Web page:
When you can taste colors, feel time as space

When you can taste colors, feel time as space
SEATTLE -- When you hear a meow, do you hear or see anything other than a cat?

Pat Shook does.

"'Meow.' The 'M' is kind of a brownish color," she said.

Shook not only hears the cat, but also automatically hears a color and then sees that color.

"I know, that's so weird," she said.

We thought it was a little odd, too, but then we met Judy De Chantal, a Port Angeles painter who says sounds prompt certain colors in her mind's eye, too.

She insists every letter in the alphabet has a corresponding color. And every time she sees a letter, she automatically see its color. Typically it's the first letter of a word that gets her attention. If the word is "ring," she focuses on the r and sees color.

"'R' is orangey-red," De Chantal said.

Shook is the same way.

"The 'S' is white,' T' is green. Those are the colors I'm seeing," she said.

Shook says the 'M' in Men's Journal should be brown, and that 'J' is really the color of ginger.

Both women thought everyone saw colors.

"I kind of see words when people are talking. It's funny, I didn't think that was unusual. I was telling my husband this and he says, 'I don't see any words!'" said Shook.

And De Chantal says she can even taste the letter "R."

"I'm just kind of embarrassed to say that because it just seems like everybody tastes 'R', but I guess not everybody does," she said.

So how does the letter "R" taste? De Chantal says it tastes like blood.

"It's not some magic thing. It's just purely in your mind," she said.

Synethesia: When senses are cross-wired

It's a window into the brain, according to Dr. Richard Cytowic, a neuroscientist at Baylor College.

Cytowic says the two women's senses are cross-wired. Their unusual sensory ability has a name -- synethesia, a syndrome Cytowic has spent his career researching it and documenting cases.

"It's completely reversed how we think about the brain. We used to think of it as made up of modules that never spoke to one another what we know now. The normal brain is hugely cross-connected," said Cytowic.

Synethesia is rare. People are born with it. The condition can present in different forms. In the case of Redmond mom and neuroscientist Sara Glickstein, sight and touch are blurred. She sees time and numbers in space.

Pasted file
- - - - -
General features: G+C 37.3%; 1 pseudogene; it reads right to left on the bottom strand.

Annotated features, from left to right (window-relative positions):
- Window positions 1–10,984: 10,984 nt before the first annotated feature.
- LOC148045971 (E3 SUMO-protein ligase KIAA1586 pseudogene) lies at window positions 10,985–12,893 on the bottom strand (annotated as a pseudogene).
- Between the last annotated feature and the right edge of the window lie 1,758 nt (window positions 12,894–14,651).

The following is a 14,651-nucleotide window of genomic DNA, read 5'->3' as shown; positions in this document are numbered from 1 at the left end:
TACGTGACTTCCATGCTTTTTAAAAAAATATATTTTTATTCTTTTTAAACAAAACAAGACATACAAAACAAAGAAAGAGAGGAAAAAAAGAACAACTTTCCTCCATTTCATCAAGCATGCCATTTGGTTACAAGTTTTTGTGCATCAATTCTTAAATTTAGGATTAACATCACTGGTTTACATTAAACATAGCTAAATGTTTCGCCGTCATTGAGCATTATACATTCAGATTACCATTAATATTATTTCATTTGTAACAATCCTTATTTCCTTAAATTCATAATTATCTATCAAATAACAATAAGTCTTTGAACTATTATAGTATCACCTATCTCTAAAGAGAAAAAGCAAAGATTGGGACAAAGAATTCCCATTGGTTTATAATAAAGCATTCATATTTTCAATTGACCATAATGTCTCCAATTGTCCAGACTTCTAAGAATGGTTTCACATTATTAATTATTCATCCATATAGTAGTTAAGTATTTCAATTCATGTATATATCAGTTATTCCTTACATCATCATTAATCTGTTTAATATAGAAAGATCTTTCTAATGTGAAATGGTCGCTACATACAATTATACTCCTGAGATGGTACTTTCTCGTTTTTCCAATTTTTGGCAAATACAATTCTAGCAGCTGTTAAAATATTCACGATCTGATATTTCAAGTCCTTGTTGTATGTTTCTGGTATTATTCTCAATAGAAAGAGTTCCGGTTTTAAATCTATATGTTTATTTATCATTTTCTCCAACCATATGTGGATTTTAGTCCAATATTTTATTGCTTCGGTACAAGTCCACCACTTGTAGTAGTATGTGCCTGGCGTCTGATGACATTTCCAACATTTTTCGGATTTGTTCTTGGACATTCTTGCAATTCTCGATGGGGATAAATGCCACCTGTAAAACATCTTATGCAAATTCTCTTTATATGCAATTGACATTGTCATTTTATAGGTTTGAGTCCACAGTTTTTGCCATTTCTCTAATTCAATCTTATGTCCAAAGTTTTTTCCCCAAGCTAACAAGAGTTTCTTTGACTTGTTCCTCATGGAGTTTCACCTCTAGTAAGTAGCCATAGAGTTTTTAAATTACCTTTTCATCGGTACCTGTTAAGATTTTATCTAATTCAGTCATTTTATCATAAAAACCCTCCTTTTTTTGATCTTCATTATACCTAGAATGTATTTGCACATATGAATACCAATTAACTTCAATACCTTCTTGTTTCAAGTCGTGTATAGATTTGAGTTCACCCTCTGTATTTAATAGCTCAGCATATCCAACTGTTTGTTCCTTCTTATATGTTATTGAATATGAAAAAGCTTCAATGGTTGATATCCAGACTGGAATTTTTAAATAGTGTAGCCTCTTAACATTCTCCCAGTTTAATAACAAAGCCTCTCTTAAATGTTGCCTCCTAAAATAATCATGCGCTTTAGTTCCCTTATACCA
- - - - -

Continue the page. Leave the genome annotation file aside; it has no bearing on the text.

"It wasn't that I just visualize time; I feel time," she said.

Dates prompt a visual timeline that appears in her mind's eye. It stretches from B.C. to eternity.

"I have these blocks of centuries moving all the way back," said Glickstein.

But the B.C. period, she said, is just a bright area.

"I can't get much detail there," she said.

Glickstein's time line arcs up and goes to infinity -- another blurry area.

But each decade has its own block, and Glickstein can zoom in to any year.

She also sees the calendar year differently. Instead of calendar image, she sees an oval with the months moving counterclockwise. And days of the week appear in a visual block.

"I know where time is in relation to my body, much like if you close your eyes and you know where your joints are without looking at them. You know where you are in the room in relationship to the door. I know where I am in relationship to all time," she said.

Glickstein says her synethesia makes it easier for her remember dates and number.

De Chantal, who also sees dates, agrees.

"I don't know if I could function without it," she said.

De Chantal also says certain sounds trigger images in her mind. If she hears Canadian geese in flight, in her mind's eye she sees green shapes that look macaroni.

Experts say that the condition is not as rare as you might think. They believe one in 20 people may have a much more subtle form of synethesia .

Scientists believes tiny genetic changes in the brain trigger the cross talk. But as far as why it happens, that answer is still locked away in someone's brain.